Carlos asked for an explanation of the squiggles in my last post, “America's Dream of EMPIRE!!!!” Well, they’re from a working paper by Laura Álfaro, Noel Maurer, and Faisal Ahmed, the findings of which will in turn form part of a book tentatively entitled Imperial Experiments.
So, the graphs. The question behind the first graph is pretty simple: did Leonard Wood succeed? The colored lines measure the premium on Latin American sovereign debt over British consols. The higher their value, the riskier investors believe Latin American bonds to be. The vertical lines represent American interventions, starting with the bombardment of Dominican ports in February 1904.
These interventions were all about insuring that governments continued to “pay their obligations,” e.g., their debts. Gunboat-style debt enforcement went out of style for many reasons, but mostly because the Depression hit Latin economies so badly that Washington decided that sanctioning these governments would be a bit like kneecapping a paraplegic.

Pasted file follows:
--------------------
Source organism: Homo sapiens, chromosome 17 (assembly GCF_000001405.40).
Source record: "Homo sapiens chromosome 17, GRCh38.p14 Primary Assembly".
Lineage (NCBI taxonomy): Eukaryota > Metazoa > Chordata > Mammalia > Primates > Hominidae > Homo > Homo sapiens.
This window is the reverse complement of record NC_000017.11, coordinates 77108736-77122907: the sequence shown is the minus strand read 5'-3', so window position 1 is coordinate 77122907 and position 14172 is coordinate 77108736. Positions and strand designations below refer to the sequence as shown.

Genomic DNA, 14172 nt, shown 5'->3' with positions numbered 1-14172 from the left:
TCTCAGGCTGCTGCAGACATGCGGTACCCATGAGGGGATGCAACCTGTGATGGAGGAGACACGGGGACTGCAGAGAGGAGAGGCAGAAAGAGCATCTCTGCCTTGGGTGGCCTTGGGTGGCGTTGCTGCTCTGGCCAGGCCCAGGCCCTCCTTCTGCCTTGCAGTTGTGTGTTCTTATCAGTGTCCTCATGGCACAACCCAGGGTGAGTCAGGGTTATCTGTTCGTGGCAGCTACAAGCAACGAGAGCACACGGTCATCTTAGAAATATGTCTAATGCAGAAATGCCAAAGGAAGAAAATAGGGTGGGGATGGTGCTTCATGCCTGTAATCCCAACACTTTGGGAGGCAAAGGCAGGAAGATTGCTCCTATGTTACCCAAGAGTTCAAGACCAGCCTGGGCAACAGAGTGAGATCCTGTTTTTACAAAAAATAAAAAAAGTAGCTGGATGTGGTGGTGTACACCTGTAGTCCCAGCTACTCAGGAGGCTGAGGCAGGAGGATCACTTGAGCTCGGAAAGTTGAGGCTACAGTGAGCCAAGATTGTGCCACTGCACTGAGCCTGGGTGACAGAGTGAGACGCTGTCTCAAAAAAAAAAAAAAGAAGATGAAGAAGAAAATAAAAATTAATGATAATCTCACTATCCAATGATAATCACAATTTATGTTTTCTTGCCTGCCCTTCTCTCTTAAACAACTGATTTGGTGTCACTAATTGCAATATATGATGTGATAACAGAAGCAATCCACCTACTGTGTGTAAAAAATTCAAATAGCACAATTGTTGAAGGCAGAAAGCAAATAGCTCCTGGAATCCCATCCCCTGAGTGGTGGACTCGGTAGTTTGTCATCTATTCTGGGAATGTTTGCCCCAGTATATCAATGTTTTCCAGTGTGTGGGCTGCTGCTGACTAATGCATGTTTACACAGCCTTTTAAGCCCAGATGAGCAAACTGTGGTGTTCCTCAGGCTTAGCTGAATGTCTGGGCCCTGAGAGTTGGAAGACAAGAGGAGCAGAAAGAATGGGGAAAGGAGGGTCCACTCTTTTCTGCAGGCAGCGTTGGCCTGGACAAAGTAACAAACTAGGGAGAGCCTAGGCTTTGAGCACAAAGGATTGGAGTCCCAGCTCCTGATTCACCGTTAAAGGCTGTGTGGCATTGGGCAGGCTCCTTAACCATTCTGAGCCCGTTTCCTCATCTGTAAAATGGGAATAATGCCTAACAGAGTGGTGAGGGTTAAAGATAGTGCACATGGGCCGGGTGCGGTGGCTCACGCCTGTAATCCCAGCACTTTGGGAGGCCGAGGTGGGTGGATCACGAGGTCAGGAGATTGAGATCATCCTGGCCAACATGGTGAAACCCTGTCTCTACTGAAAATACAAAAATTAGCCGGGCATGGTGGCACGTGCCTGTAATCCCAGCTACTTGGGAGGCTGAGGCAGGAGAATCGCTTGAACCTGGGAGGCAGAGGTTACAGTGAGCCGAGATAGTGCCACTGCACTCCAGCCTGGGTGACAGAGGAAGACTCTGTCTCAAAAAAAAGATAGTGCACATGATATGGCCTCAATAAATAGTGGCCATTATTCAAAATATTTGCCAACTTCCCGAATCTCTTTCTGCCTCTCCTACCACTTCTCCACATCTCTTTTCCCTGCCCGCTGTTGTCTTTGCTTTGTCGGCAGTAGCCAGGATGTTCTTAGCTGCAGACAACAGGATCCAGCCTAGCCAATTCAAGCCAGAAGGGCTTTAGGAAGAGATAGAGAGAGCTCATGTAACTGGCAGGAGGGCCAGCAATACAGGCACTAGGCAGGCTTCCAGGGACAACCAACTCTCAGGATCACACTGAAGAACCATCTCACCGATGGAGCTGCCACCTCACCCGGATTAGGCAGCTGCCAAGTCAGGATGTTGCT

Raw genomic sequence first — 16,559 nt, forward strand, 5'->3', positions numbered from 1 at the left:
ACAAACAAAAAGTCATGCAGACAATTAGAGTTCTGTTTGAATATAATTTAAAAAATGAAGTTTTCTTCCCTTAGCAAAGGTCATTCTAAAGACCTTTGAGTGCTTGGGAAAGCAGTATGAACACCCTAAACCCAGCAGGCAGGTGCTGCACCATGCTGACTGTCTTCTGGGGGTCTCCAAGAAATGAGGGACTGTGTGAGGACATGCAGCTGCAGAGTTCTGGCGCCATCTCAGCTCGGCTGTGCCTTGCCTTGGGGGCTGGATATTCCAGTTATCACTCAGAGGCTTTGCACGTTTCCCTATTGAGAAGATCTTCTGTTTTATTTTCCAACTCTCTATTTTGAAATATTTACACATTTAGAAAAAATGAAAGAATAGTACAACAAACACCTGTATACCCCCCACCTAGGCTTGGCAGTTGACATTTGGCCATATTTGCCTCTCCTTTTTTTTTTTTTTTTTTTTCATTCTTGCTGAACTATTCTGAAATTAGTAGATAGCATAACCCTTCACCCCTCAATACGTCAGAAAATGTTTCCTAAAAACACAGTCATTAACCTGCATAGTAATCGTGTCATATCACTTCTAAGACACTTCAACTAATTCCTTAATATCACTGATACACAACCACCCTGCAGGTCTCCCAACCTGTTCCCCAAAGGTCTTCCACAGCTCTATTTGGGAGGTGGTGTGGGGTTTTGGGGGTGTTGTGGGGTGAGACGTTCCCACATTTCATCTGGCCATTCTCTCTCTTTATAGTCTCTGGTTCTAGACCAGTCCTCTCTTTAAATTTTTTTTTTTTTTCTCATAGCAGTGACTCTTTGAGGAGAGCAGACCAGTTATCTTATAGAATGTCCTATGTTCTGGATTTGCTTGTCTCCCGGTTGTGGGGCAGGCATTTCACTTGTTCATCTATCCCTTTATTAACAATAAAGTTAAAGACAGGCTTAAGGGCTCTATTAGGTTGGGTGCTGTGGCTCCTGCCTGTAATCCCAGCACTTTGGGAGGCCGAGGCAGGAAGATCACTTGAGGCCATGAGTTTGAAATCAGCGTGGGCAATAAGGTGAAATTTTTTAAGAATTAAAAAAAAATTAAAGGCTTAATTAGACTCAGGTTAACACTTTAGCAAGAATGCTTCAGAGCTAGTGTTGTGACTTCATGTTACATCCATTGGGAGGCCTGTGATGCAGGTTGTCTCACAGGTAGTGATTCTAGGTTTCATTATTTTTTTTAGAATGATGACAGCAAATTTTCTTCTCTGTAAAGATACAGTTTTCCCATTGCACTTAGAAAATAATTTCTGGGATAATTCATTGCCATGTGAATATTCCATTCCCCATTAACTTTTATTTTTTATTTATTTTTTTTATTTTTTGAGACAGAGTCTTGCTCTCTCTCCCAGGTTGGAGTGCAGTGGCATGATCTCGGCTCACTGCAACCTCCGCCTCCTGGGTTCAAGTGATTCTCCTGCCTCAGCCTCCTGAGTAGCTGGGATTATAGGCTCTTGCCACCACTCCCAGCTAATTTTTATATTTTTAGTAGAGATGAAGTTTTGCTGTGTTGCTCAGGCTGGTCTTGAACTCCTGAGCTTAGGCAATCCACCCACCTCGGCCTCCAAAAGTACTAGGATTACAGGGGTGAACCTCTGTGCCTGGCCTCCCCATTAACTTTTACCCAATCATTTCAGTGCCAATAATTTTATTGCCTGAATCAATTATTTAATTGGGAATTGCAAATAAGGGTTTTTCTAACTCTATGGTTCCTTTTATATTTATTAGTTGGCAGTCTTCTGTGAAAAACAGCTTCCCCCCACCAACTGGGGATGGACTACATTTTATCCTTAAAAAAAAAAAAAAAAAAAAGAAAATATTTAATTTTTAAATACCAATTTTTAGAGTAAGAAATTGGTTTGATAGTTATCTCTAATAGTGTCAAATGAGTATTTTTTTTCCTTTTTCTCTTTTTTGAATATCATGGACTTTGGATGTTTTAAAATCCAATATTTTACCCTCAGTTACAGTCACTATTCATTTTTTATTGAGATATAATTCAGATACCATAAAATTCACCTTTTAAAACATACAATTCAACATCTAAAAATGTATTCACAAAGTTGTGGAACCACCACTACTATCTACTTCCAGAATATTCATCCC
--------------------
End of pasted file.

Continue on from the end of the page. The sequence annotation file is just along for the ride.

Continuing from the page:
Today a kinder and gentler way of enforcing sovereign debt has emerged. “Vulture funds” go around buying up the debt of countries in default. They then sue those countries in European and American courts. The courts proceed to enforce their decisions by attaching any payments that clear through the developed world. The vultures go after VAT and landing fees paid to Nicaragua by U.S. airlines, or privatization revenues from the sale of Panama’s telecoms, or Congo’s oil sales.
Deny the government revenue or otherwise muck up its economy. Same effect, in theory, as a gunboat in the harbor. Call it a virtual blockade.
And as you can imagine, the vultures have triggered a huge debate (bigger in Europe than in the U.S., unsurprisingly) over whether their activities are good or bad for poor countries. One thing is absent in that debate, though: does vulturing work?